766 Views | 5 hours ago | Published On: June 02,2021 - Last Updated: February 22,2024
After ten years of study and research, Cyberkinetics, a biotech company in Foxboro, Massachusetts, developed BrainGate in 2003. Dr. John Donoghue, director of the brain science program at Brown University, Rhode Island, and chief scientific officer of Cyberkinetics, the company behind brain implants, lead the team to research and develop this brain implant system.
The sensor has a contact lens size implanted in the brain's motor cortex; it controls the movements of the hand and arm. A small wire connects the neuro chip to a pedestal attached to the patient's skull.
A cable connects the base of the skull to a computer. The brain's 100 bn neurons pass between 20 and 200 times/second. The electrical signals are sensed by the implanted sensor in the brain and passed to the computer through the cable.
The BrainGate Neural Interface System is undergoing an experimental clinical trial under the Food and Drug Administration (FDA) 's Investigational Device Exemption (IDE) supervision. The system is designed to restore functionality to a limited and immobile group of individuals with severe mobility impairments.
People using the BrainGate system are expected to use a PC as a gateway to a range of self-directed activities. People using the BrainGate system will likely employ a personal computer as the gateway to a range of self-directed activities. These activities may extend beyond typical computer functions (communication) to include controlling objects in the environment, such as a telephone, a television, and lights.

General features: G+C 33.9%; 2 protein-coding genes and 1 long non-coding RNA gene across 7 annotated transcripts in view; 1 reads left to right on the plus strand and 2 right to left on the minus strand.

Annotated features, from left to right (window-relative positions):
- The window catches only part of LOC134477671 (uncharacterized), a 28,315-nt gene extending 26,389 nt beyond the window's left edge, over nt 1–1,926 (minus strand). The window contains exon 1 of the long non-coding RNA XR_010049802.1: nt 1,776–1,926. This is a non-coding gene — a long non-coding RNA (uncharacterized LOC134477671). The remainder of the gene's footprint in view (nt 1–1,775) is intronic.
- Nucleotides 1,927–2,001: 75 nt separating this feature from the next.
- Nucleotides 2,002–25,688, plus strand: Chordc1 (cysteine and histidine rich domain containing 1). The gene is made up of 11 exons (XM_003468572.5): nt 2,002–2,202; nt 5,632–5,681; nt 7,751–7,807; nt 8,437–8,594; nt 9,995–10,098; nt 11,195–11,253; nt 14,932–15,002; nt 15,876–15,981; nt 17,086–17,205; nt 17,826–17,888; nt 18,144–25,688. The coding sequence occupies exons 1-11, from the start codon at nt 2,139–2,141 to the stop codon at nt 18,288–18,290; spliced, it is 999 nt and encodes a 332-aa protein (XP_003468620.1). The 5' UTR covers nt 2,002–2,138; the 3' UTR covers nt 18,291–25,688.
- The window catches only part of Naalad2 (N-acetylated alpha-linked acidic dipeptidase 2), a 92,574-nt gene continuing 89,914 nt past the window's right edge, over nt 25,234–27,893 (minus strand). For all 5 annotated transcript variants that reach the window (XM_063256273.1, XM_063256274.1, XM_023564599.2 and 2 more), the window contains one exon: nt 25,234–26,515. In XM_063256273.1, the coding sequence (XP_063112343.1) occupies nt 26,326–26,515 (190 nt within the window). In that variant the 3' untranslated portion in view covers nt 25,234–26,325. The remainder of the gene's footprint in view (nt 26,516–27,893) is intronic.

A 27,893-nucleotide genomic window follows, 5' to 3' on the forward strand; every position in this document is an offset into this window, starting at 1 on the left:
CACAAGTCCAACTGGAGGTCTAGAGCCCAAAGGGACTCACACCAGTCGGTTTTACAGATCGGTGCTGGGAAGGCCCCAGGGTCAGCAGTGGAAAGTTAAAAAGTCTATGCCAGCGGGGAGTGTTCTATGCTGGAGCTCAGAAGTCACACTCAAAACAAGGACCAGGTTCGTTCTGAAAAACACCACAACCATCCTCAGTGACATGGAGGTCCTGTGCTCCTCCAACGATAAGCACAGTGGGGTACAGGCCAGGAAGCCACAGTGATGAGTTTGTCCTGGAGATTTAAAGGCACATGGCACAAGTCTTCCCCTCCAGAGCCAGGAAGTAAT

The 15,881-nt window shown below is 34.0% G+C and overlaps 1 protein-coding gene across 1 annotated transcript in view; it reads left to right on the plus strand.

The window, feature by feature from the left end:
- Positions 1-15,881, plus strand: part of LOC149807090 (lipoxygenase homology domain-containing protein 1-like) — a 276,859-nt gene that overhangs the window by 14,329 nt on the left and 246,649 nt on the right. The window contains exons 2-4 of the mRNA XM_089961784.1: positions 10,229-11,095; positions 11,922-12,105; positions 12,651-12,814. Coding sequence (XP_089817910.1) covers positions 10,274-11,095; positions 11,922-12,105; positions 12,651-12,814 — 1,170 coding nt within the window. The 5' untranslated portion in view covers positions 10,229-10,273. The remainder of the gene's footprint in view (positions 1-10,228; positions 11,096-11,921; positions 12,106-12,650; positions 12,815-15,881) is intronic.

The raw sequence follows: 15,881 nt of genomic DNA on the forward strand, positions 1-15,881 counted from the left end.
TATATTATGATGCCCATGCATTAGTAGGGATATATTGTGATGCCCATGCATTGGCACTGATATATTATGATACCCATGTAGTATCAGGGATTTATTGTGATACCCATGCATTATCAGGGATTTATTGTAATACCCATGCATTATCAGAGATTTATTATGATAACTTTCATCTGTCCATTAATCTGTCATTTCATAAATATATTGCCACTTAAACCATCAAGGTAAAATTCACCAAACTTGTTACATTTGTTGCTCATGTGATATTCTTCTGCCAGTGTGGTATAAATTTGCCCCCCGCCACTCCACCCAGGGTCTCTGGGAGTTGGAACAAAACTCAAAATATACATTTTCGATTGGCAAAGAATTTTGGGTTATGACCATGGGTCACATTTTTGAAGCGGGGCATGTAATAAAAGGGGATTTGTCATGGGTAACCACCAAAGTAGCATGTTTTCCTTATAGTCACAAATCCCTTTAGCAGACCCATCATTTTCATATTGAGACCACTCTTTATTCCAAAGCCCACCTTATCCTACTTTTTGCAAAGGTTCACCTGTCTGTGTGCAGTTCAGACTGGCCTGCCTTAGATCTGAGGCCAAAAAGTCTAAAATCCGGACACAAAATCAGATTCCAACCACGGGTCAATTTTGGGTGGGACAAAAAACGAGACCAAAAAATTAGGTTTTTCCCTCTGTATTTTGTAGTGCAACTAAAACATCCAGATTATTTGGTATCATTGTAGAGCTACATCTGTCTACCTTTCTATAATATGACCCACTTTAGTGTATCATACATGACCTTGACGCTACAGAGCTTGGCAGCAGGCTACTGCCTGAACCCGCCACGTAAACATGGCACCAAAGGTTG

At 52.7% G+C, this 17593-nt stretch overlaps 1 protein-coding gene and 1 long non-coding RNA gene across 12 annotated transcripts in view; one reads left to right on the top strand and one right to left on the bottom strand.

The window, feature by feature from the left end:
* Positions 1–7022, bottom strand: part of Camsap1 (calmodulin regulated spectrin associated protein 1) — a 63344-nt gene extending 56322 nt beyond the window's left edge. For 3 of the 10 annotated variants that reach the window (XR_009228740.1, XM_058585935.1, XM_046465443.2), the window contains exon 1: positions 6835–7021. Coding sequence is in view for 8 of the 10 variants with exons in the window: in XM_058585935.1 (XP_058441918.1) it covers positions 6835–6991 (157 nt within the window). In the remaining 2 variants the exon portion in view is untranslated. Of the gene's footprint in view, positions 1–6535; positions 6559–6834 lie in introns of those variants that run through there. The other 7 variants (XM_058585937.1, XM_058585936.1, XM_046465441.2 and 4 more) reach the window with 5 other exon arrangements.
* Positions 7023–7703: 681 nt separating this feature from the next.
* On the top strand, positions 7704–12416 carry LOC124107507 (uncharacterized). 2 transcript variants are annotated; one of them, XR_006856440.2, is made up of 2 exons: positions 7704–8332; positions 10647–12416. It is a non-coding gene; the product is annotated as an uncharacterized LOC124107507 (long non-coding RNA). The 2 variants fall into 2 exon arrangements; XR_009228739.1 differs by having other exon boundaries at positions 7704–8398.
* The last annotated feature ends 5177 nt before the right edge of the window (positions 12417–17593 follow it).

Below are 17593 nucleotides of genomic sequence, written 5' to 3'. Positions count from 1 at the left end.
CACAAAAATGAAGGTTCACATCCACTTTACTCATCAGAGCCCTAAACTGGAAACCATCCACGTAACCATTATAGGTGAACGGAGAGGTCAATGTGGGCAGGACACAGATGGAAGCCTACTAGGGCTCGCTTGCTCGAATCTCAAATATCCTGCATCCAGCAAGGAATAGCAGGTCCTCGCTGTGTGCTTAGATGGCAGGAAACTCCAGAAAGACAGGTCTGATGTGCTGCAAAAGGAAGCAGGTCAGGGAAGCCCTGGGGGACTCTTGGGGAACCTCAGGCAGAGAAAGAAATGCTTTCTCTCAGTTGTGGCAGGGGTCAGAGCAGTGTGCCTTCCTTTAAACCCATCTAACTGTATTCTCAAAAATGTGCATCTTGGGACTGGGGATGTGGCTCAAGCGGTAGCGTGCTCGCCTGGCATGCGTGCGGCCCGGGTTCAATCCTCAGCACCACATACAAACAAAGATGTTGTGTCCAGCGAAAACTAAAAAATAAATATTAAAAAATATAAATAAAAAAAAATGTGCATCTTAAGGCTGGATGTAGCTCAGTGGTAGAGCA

BrainGate is a brain implant system developed by the bio-tech company Cyberkinetics in 2003 in conjunction with the Department of Neuroscience at Brown University. The device was designed to help those who lost control of their limbs or other bodily functions, such as those with Amyotrophic Lateral Sclerosis (ALS) or spinal cord injury.
The computer chip, implanted into the brain, monitors brain activity in the patient and converts the user's intention into computer commands. Cyberkinetics describes that such applications may include novel communications interfaces for motor-impaired patients, as well as the monitoring and treatment of certain diseases manifesting in brain activity patterns, such as epilepsy and depression.
Currently, the chip uses 100 hair-thin electrodes that sense the electromagnetic signature of neurons firing in specific areas of the brain, for example, the area that controls arm movement.
The brain-computer interface (BCI), called a direct neural or brain-machine interface, is a direct communication pathway between a human or animal brain (or brain cell culture) and an external device.
In one-way BCIs, computers either accept commands from the brain or send signals to it (for example, to restore vision), but not both. Two-way BCIs would allow brains and external devices to exchange information in both directions but have yet to be successfully implanted in animals or humans.
In this definition, the word brain means the brain or nervous system of an organic life rather than the mind. Computer means any processing or computational device, from simple circuits to silicon chips (including hypothetical future technologies such as quantum computing).
Cyberkinetics has a vision, CEO Tim Surgenor explained to Gizmag, but it is not promising "miracle cures" or that quadriplegic people will be able to walk again - yet.
Their primary goal is to help restore many activities of daily living that are impossible for paralyzed people and to provide a platform for developing a wide range of other assistive devices.
Cyberkinetics hopes to refine the BrainGate in the next two years to develop an entirely implantable wireless device that doesn't have a plug, making it safer and less visible. If they're willing to be implanted, Surgenor also sees a time close enough when normal humans are interfacing with BrainGate technology to enhance their relationship with the digital world.
The invention of BrainGate is such a revolution in the medical field. This incredible invention offers excellent hope that paralyzed people can one day operate artificial limbs, computers, or wheelchairs independently.